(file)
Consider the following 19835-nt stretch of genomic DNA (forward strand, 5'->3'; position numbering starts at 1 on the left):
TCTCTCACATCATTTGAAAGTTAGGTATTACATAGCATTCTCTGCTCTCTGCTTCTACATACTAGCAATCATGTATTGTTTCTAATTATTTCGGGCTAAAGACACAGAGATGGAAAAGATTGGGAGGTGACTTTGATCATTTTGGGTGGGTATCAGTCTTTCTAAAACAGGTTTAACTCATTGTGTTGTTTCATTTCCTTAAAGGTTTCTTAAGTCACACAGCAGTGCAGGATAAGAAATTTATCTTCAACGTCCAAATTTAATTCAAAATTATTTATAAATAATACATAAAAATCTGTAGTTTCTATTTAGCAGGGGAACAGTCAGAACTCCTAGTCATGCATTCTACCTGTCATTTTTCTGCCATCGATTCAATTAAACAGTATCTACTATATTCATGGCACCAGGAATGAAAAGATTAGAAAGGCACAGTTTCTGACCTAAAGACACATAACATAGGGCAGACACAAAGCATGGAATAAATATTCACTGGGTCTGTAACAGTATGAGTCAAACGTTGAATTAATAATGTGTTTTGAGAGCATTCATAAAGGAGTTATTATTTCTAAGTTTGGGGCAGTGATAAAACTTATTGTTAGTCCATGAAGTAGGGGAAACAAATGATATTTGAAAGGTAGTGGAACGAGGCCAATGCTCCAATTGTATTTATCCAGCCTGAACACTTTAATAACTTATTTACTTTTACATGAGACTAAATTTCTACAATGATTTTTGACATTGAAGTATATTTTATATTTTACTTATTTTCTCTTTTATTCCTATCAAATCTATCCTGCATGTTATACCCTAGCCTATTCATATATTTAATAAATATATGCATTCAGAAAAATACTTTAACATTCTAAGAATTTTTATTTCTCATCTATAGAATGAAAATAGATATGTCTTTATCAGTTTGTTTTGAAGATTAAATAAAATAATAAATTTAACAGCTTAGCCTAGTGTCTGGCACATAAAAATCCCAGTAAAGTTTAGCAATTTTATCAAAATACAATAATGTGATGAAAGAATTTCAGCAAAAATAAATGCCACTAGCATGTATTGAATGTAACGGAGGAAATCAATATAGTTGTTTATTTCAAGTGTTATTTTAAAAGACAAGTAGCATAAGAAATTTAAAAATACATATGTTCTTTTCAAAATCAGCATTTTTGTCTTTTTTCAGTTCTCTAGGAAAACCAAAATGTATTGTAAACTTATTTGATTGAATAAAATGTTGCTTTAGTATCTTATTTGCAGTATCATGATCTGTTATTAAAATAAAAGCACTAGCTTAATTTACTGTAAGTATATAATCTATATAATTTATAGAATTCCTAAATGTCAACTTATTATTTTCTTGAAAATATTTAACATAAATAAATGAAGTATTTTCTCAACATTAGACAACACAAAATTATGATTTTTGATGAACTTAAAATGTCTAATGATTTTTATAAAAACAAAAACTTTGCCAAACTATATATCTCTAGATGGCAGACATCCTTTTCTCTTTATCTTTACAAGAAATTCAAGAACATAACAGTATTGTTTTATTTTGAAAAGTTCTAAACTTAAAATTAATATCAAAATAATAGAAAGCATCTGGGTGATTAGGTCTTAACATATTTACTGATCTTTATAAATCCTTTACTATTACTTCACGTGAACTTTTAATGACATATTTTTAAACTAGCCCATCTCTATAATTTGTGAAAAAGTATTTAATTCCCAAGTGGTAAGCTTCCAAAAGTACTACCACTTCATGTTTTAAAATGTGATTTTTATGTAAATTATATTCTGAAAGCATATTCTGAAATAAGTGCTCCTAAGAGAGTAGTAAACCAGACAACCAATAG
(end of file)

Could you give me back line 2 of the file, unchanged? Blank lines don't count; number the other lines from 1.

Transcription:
TCTCTCACATCATTTGAAAGTTAGGTATTACATAGCATTCTCTGCTCTCTGCTTCTACATACTAGCAATCATGTATTGTTTCTAATTATTTCGGGCTAAAGACACAGAGATGGAAAAGATTGGGAGGTGACTTTGATCATTTTGGGTGGGTATCAGTCTTTCTAAAACAGGTTTAACTCATTGTGTTGTTTCATTTCCTTAAAGGTTTCTTAAGTCACACAGCAGTGCAGGATAAGAAATTTATCTTCAACGTCCAAATTTAATTCAAAATTATTTATAAATAATACATAAAAATCTGTAGTTTCTATTTAGCAGGGGAACAGTCAGAACTCCTAGTCATGCATTCTACCTGTCATTTTTCTGCCATCGATTCAATTAAACAGTATCTACTATATTCATGGCACCAGGAATGAAAAGATTAGAAAGGCACAGTTTCTGACCTAAAGACACATAACATAGGGCAGACACAAAGCATGGAATAAATATTCACTGGGTCTGTAACAGTATGAGTCAAACGTTGAATTAATAATGTGTTTTGAGAGCATTCATAAAGGAGTTATTATTTCTAAGTTTGGGGCAGTGATAAAACTTATTGTTAGTCCATGAAGTAGGGGAAACAAATGATATTTGAAAGGTAGTGGAACGAGGCCAATGCTCCAATTGTATTTATCCAGCCTGAACACTTTAATAACTTATTTACTTTTACATGAGACTAAATTTCTACAATGATTTTTGACATTGAAGTATATTTTATATTTTACTTATTTTCTCTTTTATTCCTATCAAATCTATCCTGCATGTTATACCCTAGCCTATTCATATATTTAATAAATATATGCATTCAGAAAAATACTTTAACATTCTAAGAATTTTTATTTCTCATCTATAGAATGAAAATAGATATGTCTTTATCAGTTTGTTTTGAAGATTAAATAAAATAATAAATTTAACAGCTTAGCCTAGTGTCTGGCACATAAAAATCCCAGTAAAGTTTAGCAATTTTATCAAAATACAATAATGTGATGAAAGAATTTCAGCAAAAATAAATGCCACTAGCATGTATTGAATGTAACGGAGGAAATCAATATAGTTGTTTATTTCAAGTGTTATTTTAAAAGACAAGTAGCATAAGAAATTTAAAAATACATATGTTCTTTTCAAAATCAGCATTTTTGTCTTTTTTCAGTTCTCTAGGAAAACCAAAATGTATTGTAAACTTATTTGATTGAATAAAATGTTGCTTTAGTATCTTATTTGCAGTATCATGATCTGTTATTAAAATAAAAGCACTAGCTTAATTTACTGTAAGTATATAATCTATATAATTTATAGAATTCCTAAATGTCAACTTATTATTTTCTTGAAAATATTTAACATAAATAAATGAAGTATTTTCTCAACATTAGACAACACAAAATTATGATTTTTGATGAACTTAAAATGTCTAATGATTTTTATAAAAACAAAAACTTTGCCAAACTATATATCTCTAGATGGCAGACATCCTTTTCTCTTTATCTTTACAAGAAATTCAAGAACATAACAGTATTGTTTTATTTTGAAAAGTTCTAAACTTAAAATTAATATCAAAATAATAGAAAGCATCTGGGTGATTAGGTCTTAACATATTTACTGATCTTTATAAATCCTTTACTATTACTTCACGTGAACTTTTAATGACATATTTTTAAACTAGCCCATCTCTATAATTTGTGAAAAAGTATTTAATTCCCAAGTGGTAAGCTTCCAAAAGTACTACCACTTCATGTTTTAAAATGTGATTTTTATGTAAATTATATTCTGAAAGCATATTCTGAAATAAGTGCTCCTAAGAGAGTAGTAAACCAGACAACCAATAG